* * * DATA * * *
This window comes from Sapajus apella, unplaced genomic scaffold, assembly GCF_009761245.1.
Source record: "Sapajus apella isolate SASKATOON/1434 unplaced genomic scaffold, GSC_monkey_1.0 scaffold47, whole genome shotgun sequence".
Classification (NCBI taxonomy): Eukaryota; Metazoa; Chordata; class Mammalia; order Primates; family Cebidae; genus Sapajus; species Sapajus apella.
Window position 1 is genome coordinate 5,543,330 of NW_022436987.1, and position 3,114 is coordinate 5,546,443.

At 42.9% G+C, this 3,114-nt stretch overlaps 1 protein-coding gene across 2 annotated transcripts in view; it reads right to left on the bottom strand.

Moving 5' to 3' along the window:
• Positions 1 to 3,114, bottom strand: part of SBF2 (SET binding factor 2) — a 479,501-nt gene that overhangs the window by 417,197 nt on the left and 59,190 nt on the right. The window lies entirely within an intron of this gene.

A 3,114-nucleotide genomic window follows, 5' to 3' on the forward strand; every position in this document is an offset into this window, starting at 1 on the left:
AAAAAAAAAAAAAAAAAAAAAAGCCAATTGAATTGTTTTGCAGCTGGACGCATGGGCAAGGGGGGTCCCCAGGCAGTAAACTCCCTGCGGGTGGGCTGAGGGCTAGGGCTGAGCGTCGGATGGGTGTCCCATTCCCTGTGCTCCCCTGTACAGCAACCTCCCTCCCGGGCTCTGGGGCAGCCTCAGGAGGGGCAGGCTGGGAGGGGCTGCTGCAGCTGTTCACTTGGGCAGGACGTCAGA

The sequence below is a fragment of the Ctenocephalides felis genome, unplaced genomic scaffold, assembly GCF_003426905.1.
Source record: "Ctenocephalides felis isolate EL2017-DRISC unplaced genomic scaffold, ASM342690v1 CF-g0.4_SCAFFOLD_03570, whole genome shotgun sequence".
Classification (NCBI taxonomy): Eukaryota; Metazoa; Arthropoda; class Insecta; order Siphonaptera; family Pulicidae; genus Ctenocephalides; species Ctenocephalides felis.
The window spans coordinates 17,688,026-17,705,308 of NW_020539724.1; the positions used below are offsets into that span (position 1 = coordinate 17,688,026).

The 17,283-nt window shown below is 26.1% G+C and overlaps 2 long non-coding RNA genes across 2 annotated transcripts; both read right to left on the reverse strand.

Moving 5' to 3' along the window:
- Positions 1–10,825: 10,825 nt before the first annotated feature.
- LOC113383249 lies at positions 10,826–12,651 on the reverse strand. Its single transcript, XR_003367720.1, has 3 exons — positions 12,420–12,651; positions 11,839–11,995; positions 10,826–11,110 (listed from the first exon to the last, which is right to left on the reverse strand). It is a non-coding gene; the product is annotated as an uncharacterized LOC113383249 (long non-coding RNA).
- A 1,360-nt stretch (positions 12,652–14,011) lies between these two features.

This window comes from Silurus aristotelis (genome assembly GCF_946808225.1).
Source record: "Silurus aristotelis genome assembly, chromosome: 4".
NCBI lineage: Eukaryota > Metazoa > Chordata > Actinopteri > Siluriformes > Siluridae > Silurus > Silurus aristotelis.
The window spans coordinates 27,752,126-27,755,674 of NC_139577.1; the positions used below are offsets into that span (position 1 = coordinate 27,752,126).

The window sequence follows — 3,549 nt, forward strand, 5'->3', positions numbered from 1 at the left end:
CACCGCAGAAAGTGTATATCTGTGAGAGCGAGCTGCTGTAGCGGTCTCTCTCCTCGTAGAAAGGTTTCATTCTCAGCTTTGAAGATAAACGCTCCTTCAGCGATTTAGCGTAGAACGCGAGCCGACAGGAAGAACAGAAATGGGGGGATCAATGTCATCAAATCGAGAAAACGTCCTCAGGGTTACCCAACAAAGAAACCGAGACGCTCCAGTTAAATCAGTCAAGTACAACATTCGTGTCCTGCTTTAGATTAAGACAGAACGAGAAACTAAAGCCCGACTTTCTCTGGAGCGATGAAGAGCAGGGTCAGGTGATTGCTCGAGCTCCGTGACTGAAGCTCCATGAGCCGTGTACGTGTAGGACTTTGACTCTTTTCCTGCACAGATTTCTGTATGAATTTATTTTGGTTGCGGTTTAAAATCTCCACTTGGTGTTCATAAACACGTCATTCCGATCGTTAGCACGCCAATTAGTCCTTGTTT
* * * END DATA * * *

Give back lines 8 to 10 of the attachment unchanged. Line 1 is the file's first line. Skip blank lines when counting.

A 3,114-nucleotide genomic window follows, 5' to 3' on the forward strand; every position in this document is an offset into this window, starting at 1 on the left:
AAAAAAAAAAAAAAAAAAAAAAGCCAATTGAATTGTTTTGCAGCTGGACGCATGGGCAAGGGGGGTCCCCAGGCAGTAAACTCCCTGCGGGTGGGCTGAGGGCTAGGGCTGAGCGTCGGATGGGTGTCCCATTCCCTGTGCTCCCCTGTACAGCAACCTCCCTCCCGGGCTCTGGGGCAGCCTCAGGAGGGGCAGGCTGGGAGGGGCTGCTGCAGCTGTTCACTTGGGCAGGACGTCAGA

The sequence below is a fragment of the Ctenocephalides felis genome, unplaced genomic scaffold, assembly GCF_003426905.1.